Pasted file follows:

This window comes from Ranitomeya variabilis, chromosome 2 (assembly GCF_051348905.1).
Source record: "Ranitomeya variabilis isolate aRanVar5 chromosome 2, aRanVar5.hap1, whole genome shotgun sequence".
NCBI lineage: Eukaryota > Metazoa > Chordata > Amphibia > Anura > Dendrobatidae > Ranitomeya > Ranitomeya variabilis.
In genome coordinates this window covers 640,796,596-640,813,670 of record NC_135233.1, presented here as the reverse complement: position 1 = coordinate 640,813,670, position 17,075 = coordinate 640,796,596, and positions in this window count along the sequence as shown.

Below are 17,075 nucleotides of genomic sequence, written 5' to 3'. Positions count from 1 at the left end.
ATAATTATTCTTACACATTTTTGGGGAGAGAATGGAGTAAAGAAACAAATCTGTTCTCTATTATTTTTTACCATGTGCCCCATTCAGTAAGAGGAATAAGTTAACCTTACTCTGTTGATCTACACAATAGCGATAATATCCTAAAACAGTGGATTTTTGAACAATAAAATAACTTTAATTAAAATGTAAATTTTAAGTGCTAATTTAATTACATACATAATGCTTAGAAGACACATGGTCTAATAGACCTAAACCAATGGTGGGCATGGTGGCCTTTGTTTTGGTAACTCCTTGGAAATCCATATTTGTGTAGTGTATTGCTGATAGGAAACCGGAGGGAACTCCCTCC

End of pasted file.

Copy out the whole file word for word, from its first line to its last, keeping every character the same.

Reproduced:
This window comes from Ranitomeya variabilis, chromosome 2 (assembly GCF_051348905.1).
Source record: "Ranitomeya variabilis isolate aRanVar5 chromosome 2, aRanVar5.hap1, whole genome shotgun sequence".
NCBI lineage: Eukaryota > Metazoa > Chordata > Amphibia > Anura > Dendrobatidae > Ranitomeya > Ranitomeya variabilis.
In genome coordinates this window covers 640,796,596-640,813,670 of record NC_135233.1, presented here as the reverse complement: position 1 = coordinate 640,813,670, position 17,075 = coordinate 640,796,596, and positions in this window count along the sequence as shown.

Below are 17,075 nucleotides of genomic sequence, written 5' to 3'. Positions count from 1 at the left end.
ATAATTATTCTTACACATTTTTGGGGAGAGAATGGAGTAAAGAAACAAATCTGTTCTCTATTATTTTTTACCATGTGCCCCATTCAGTAAGAGGAATAAGTTAACCTTACTCTGTTGATCTACACAATAGCGATAATATCCTAAAACAGTGGATTTTTGAACAATAAAATAACTTTAATTAAAATGTAAATTTTAAGTGCTAATTTAATTACATACATAATGCTTAGAAGACACATGGTCTAATAGACCTAAACCAATGGTGGGCATGGTGGCCTTTGTTTTGGTAACTCCTTGGAAATCCATATTTGTGTAGTGTATTGCTGATAGGAAACCGGAGGGAACTCCCTCC